Baptists at it Again!

November 19, 2006

N.C. Baptists vote to exclude pro-gluttony churches
Nov 15, 2006
By Horton H. Pharisee
Baptist News
“No one sin is worse than another. As believers, we have a responsibility to stand against an agenda which is contrary to Scripture. Nothing would please me more than if this discussion was unnecessary. However, this convention must stand with courage.”
–Mark Harris, pastor of First Baptist Church in Charlotte and head of Southeastern Baptist Theological Seminary’s board of trustees

GREENSBORO, N.C. (BP)–The Baptist State Convention of North Carolina, in a righteous and upright attempt to treat all sins equally, strengthened its membership criteria Nov. 14 to specify churches that do not support gluttony and do not allow gluttons to be members until they repent.

Messengers voted by nearly a three-fourths majority to change the convention’s articles of incorporation, Article VI.A.3 concerning membership as proposed in the “Pillsbury Motion,” brought before the convention last year by Bill Pillsbury, pastor of Habbakuk Baptist Church in Wendell.

“This is my personal stand on the Word of God,” said Pillsbury, a vocal conservative, on why he sought to change the articles of incorporation. “We are people of the Book. We are not willing to compromise. We have to be willing to take a stand. Others are willing to compromise. I mean come on people. This is one of the seven deadly sins.”

Last year when Pillsbury first brought up the issue of gluttonous acceptance in Baptist churches, messengers directed the state convention’s board of directors to develop a policy defining “churches in friendly cooperation with this Convention.” Don Warren of Gastonia, president of the board of directors, appointed a special committee to study the issue.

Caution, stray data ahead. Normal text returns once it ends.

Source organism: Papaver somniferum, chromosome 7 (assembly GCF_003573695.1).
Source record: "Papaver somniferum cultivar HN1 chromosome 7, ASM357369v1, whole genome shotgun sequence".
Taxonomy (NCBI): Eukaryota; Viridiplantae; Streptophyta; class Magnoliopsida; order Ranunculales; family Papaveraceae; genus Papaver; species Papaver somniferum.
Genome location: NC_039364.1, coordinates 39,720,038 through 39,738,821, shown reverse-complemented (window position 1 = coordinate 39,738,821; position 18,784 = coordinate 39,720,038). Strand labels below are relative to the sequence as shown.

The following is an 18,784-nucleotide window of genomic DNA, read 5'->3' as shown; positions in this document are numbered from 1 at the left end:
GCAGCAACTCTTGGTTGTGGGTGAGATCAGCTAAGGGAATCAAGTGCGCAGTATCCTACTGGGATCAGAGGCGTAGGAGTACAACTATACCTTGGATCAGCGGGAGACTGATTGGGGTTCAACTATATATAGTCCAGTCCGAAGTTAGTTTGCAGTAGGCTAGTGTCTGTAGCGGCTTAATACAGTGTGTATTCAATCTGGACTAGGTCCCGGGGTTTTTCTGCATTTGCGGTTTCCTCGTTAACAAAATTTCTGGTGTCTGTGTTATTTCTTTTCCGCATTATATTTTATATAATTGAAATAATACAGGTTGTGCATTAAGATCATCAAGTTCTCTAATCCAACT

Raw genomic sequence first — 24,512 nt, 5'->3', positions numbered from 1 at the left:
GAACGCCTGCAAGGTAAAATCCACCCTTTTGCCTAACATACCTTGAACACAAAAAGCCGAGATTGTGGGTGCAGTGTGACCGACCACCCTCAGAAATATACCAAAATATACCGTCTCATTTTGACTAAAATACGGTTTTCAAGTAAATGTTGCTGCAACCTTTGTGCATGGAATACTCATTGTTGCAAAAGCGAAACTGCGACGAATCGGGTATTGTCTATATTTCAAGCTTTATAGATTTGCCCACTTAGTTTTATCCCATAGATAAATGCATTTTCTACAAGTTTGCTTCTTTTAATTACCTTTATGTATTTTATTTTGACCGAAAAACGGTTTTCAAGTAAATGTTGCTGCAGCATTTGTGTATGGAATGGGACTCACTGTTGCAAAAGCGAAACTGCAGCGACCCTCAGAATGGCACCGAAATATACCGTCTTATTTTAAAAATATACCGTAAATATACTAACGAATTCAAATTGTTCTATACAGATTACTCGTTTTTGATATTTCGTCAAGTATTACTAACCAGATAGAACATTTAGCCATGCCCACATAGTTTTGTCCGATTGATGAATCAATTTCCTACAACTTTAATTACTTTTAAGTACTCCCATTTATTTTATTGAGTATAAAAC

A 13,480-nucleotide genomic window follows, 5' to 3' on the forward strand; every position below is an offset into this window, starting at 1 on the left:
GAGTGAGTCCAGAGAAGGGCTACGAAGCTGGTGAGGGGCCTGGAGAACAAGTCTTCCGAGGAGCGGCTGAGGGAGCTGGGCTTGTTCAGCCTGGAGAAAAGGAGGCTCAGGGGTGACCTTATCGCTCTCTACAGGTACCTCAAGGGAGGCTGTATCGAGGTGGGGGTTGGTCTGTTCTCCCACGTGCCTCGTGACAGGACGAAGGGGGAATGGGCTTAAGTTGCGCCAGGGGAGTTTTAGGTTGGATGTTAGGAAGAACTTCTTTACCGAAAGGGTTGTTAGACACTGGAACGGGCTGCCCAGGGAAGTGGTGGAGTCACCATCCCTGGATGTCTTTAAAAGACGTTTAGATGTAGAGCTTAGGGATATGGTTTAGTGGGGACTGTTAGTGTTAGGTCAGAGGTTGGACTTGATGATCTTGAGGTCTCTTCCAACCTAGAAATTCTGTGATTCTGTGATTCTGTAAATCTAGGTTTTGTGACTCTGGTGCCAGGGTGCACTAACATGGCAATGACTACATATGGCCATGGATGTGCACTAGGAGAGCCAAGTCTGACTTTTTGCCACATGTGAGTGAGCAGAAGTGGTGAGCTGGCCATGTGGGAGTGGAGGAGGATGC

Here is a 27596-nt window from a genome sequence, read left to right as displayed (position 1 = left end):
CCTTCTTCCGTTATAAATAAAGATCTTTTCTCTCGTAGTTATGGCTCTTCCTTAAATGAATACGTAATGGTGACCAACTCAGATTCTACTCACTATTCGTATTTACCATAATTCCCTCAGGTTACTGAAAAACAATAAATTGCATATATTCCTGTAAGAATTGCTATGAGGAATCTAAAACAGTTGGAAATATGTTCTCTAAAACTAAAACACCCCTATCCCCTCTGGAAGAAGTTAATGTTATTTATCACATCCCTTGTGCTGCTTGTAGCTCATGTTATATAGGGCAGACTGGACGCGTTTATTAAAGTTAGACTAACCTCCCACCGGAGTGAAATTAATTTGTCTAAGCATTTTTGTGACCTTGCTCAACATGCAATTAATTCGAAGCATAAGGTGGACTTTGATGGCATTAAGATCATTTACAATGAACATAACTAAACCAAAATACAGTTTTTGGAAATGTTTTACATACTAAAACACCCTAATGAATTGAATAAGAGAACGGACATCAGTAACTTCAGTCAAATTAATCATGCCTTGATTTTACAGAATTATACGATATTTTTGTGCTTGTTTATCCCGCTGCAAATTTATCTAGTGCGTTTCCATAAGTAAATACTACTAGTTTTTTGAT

Mark Harris, pastor of First Baptist Church in Charlotte and head of Southeastern Baptist Theological Seminary’s board of trustees, chaired the committee, which also included Southeastern Seminary ethics professor Daniel Heimbach. They spoke with the Southern Baptist Convention lawyers, who referred them to the SBC constitution which was amended to include similar language in 1993. They worked with BSCNC staff and looked at whether various state conventions have provisions concerning gluttons as church members and churches that support gluttony being in good standing.

Harris said they found specific wording in the Georgia State Convention’s governing documents on membership addressing the issue of churches that affirm gluttonous behavior.

“Neither I nor the convention sought out this issue,” Harris said. “It is important to know that this reflects biblical standards we all can unite on. This in no way attacks a person caught in the grips of gluttonous behavior. This is the establishment of a standard for the North Carolina Baptist Convention.

“No one sin is worse than another. As believers, we have a responsibility to stand against an agenda which is contrary to Scripture. Nothing would please me more than if this discussion was unnecessary. However, this convention must stand with courage,” Harris said.

During the discussion, messengers who supported the Pillsbury Motion were united in saying the BSCNC needed to take a strong stand against gluttony.

Heimbach said no one on the committee wanted to be on the stage to make the motion. However, he said this is where the church is being challenged today.

“If this is not clear where the world and devil attack today, we are not being faithful to God and His Word,” Heimbach said. “We do not list all the sins in the Bible in our constitution…. [T]his is where we stand and what this means to us as a state convention.”